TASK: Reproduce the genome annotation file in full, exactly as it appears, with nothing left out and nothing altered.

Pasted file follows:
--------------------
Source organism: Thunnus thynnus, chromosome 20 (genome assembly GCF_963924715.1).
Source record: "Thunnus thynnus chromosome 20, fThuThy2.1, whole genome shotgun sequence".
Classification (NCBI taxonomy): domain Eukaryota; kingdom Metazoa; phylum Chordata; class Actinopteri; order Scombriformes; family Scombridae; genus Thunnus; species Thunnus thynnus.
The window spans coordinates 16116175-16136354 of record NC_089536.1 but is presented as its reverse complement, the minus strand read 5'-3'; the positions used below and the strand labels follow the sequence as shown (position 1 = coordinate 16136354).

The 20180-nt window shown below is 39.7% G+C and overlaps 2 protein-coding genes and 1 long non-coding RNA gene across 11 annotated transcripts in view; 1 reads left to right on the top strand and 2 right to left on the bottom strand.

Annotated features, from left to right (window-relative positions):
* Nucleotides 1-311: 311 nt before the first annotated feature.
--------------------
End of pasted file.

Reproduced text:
Source organism: Thunnus thynnus, chromosome 20 (genome assembly GCF_963924715.1).
Source record: "Thunnus thynnus chromosome 20, fThuThy2.1, whole genome shotgun sequence".
Classification (NCBI taxonomy): domain Eukaryota; kingdom Metazoa; phylum Chordata; class Actinopteri; order Scombriformes; family Scombridae; genus Thunnus; species Thunnus thynnus.
The window spans coordinates 16116175-16136354 of record NC_089536.1 but is presented as its reverse complement, the minus strand read 5'-3'; the positions used below and the strand labels follow the sequence as shown (position 1 = coordinate 16136354).

The 20180-nt window shown below is 39.7% G+C and overlaps 2 protein-coding genes and 1 long non-coding RNA gene across 11 annotated transcripts in view; 1 reads left to right on the top strand and 2 right to left on the bottom strand.

Annotated features, from left to right (window-relative positions):
* Nucleotides 1-311: 311 nt before the first annotated feature.